Everbridge’s New Enterprise Certification Program Will Help Answer Increasing Investor Focus On Resilience
The turbulence of the COVID-19 pandemic has brought business resilience to the forefront for stakeholders. This has been exacerbated by a series of devastating natural disasters in 2021. Global heatwaves have sparked large scale wildfires in Oregon, California, and Northern Russia; floods in China have caused some $10bn of damages, and much of Western Europe including Germany, Belgium, and Switzerland have faced unprecedented flooding. Firms are also afflicted by weakened global supply chains as a result of increased pandemic security measures surrounding shipping (involved in around 90% of global trade), and a stark rise in cybercrime attacks. Firms are therefore eager to become and be seen as resilient to these types of shocks.
Firms can currently demonstrate this through a variety of international frameworks. ISO 270356 and 22301 cover IT incident management, and security and resilience respectively. Regional legislation, for example the UK Civil Contingencies act, additionally provide a structure for businesses seeking to improve resilience.
There’s an interesting new arrival in this landscape of frameworks. Everbridge essentially created the Critical Event Management category to provide a holistic approach to business resilience and continuity, and works with diverse clients across enterprises and public sector institutions. It has now released a new Critical Event Management Certification for Enterprise Resilience. What’s different about this? It differs in its scope, concerning the full lifecycle of business preparedness, with a focus on diverse events including IT incidents, supply chain continuity, and physical risk. This reflects a general market shift amongst CEM practitioners to integrate diverse use cases into CEM offerings; Everbridge’s recent acquisition of xMatters being a prime example. Business resilience is hard to achieve, and requires businesses to be ‘risk versed’, rather than ‘risk averse’. This is reflected in Everbridge’s certification, which examines the degree to which businesses have forward looking, proactive resilience plans.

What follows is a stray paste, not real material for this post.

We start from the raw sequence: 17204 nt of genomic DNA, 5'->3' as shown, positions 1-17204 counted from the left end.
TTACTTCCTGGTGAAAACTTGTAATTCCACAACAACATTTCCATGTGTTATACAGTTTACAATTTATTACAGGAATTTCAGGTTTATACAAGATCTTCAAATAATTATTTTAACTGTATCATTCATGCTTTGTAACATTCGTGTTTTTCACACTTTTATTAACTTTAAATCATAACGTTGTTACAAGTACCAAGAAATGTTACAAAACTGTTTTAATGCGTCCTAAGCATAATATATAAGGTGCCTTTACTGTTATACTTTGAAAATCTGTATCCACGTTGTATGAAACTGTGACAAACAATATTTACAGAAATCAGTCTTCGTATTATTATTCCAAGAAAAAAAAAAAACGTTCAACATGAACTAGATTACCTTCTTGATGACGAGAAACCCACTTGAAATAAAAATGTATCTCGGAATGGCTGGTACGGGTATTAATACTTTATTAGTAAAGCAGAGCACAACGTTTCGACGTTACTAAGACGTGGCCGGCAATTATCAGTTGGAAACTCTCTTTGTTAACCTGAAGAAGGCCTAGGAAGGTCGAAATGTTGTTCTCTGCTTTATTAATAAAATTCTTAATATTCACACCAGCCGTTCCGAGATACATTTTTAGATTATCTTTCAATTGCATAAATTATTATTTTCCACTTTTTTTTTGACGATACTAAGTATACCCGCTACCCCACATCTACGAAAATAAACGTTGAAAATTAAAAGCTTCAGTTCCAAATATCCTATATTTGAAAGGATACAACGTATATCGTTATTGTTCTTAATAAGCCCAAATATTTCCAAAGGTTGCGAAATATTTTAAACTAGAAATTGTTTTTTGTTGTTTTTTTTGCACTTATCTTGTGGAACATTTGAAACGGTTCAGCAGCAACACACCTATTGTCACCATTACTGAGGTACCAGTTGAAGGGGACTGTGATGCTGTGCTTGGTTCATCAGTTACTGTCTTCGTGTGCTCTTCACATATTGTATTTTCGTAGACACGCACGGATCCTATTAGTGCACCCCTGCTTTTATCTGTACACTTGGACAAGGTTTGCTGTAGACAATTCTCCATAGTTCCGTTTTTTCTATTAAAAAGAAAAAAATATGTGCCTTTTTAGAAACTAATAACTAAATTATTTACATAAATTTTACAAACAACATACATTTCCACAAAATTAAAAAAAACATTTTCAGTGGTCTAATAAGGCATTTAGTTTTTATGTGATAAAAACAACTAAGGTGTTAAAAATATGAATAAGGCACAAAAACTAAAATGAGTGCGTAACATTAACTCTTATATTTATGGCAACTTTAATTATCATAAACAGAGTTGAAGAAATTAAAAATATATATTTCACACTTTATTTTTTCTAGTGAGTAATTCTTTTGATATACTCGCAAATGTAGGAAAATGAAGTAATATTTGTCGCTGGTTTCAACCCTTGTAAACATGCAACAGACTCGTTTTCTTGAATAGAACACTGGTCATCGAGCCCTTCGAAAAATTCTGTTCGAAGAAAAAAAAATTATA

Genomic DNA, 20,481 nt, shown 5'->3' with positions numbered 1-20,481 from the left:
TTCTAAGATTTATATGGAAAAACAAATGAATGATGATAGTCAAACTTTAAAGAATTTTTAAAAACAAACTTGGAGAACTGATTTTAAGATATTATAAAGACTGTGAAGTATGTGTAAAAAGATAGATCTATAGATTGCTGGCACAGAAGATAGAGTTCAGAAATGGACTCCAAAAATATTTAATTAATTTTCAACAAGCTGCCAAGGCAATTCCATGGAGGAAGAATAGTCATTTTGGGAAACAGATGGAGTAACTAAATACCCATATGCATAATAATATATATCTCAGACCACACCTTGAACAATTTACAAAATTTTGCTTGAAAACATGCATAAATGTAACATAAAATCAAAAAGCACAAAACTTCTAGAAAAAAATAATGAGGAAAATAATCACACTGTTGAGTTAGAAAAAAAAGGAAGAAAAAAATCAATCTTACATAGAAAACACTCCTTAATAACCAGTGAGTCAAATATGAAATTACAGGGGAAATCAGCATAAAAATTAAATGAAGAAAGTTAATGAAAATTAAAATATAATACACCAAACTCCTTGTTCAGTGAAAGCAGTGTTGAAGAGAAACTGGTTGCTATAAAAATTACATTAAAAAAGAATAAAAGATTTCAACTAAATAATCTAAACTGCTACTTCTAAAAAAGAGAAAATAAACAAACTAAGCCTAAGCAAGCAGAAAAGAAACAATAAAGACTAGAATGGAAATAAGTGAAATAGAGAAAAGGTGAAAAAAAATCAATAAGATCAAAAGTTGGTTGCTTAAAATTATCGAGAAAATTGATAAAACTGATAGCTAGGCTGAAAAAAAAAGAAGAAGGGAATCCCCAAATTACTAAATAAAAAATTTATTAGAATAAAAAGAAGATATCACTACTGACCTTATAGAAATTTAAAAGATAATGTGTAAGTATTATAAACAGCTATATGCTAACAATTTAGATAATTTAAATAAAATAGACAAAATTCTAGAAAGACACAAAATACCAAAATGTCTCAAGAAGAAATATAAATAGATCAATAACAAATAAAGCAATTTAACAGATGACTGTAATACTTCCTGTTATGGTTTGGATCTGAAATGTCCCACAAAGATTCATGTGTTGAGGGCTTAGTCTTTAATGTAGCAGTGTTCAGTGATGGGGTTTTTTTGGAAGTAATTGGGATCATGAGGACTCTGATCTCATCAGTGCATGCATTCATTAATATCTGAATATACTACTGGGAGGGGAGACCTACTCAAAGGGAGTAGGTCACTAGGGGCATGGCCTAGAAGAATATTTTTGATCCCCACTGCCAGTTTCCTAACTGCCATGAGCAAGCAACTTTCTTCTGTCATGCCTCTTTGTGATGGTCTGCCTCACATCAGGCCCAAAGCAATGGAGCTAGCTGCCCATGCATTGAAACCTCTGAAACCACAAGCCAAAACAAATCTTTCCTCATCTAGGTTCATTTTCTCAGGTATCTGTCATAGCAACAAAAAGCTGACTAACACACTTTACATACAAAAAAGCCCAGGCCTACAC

The ability to demonstrate business resilience is congruent with the rise of ESG as an investment metric or screening factor, slotting naturally into governance initiatives. And the list of firms who have engaged with the certification – including Dow, Alexion, and Goldman Sachs – supports the point that firms that want to be industry-vertical leaders regard this certification, and the underlying process, to be valuable.